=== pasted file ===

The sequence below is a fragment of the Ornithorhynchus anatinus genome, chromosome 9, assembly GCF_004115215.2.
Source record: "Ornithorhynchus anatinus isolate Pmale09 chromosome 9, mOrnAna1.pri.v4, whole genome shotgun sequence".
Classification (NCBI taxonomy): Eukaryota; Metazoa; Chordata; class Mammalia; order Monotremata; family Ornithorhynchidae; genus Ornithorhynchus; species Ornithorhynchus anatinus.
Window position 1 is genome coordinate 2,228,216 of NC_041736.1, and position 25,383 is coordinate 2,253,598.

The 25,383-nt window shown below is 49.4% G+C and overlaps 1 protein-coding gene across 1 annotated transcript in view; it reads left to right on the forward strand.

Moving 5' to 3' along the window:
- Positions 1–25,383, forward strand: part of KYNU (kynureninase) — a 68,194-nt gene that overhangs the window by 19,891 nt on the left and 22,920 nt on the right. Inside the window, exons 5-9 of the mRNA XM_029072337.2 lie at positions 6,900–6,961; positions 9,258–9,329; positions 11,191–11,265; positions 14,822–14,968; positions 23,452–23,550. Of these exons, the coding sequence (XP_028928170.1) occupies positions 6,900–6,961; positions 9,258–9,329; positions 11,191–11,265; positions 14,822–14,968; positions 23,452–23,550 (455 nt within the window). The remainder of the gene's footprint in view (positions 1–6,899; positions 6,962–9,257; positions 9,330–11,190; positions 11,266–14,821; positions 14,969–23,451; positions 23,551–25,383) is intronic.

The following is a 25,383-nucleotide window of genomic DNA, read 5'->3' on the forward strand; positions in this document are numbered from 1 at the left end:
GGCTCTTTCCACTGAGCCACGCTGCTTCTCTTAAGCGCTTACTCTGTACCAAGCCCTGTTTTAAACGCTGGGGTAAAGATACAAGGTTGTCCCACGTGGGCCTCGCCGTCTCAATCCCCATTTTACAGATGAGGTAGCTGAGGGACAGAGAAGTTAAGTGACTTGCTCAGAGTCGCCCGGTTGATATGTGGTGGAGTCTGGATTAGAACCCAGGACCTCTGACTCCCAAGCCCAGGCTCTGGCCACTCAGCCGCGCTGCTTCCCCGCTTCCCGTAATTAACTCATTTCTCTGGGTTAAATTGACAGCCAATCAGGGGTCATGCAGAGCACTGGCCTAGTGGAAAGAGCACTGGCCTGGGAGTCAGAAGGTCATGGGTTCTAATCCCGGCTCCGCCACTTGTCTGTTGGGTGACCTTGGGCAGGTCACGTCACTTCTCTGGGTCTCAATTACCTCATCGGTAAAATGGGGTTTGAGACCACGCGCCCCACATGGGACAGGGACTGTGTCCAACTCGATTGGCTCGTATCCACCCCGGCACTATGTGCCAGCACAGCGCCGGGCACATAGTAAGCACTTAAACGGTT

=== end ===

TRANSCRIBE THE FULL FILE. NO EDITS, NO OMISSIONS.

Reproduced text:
The sequence below is a fragment of the Ornithorhynchus anatinus genome, chromosome 9, assembly GCF_004115215.2.
Source record: "Ornithorhynchus anatinus isolate Pmale09 chromosome 9, mOrnAna1.pri.v4, whole genome shotgun sequence".
Classification (NCBI taxonomy): Eukaryota; Metazoa; Chordata; class Mammalia; order Monotremata; family Ornithorhynchidae; genus Ornithorhynchus; species Ornithorhynchus anatinus.
Window position 1 is genome coordinate 2,228,216 of NC_041736.1, and position 25,383 is coordinate 2,253,598.

The 25,383-nt window shown below is 49.4% G+C and overlaps 1 protein-coding gene across 1 annotated transcript in view; it reads left to right on the forward strand.

Moving 5' to 3' along the window:
- Positions 1–25,383, forward strand: part of KYNU (kynureninase) — a 68,194-nt gene that overhangs the window by 19,891 nt on the left and 22,920 nt on the right. Inside the window, exons 5-9 of the mRNA XM_029072337.2 lie at positions 6,900–6,961; positions 9,258–9,329; positions 11,191–11,265; positions 14,822–14,968; positions 23,452–23,550. Of these exons, the coding sequence (XP_028928170.1) occupies positions 6,900–6,961; positions 9,258–9,329; positions 11,191–11,265; positions 14,822–14,968; positions 23,452–23,550 (455 nt within the window). The remainder of the gene's footprint in view (positions 1–6,899; positions 6,962–9,257; positions 9,330–11,190; positions 11,266–14,821; positions 14,969–23,451; positions 23,551–25,383) is intronic.

The following is a 25,383-nucleotide window of genomic DNA, read 5'->3' on the forward strand; positions in this document are numbered from 1 at the left end:
GGCTCTTTCCACTGAGCCACGCTGCTTCTCTTAAGCGCTTACTCTGTACCAAGCCCTGTTTTAAACGCTGGGGTAAAGATACAAGGTTGTCCCACGTGGGCCTCGCCGTCTCAATCCCCATTTTACAGATGAGGTAGCTGAGGGACAGAGAAGTTAAGTGACTTGCTCAGAGTCGCCCGGTTGATATGTGGTGGAGTCTGGATTAGAACCCAGGACCTCTGACTCCCAAGCCCAGGCTCTGGCCACTCAGCCGCGCTGCTTCCCCGCTTCCCGTAATTAACTCATTTCTCTGGGTTAAATTGACAGCCAATCAGGGGTCATGCAGAGCACTGGCCTAGTGGAAAGAGCACTGGCCTGGGAGTCAGAAGGTCATGGGTTCTAATCCCGGCTCCGCCACTTGTCTGTTGGGTGACCTTGGGCAGGTCACGTCACTTCTCTGGGTCTCAATTACCTCATCGGTAAAATGGGGTTTGAGACCACGCGCCCCACATGGGACAGGGACTGTGTCCAACTCGATTGGCTCGTATCCACCCCGGCACTATGTGCCAGCACAGCGCCGGGCACATAGTAAGCACTTAAACGGTT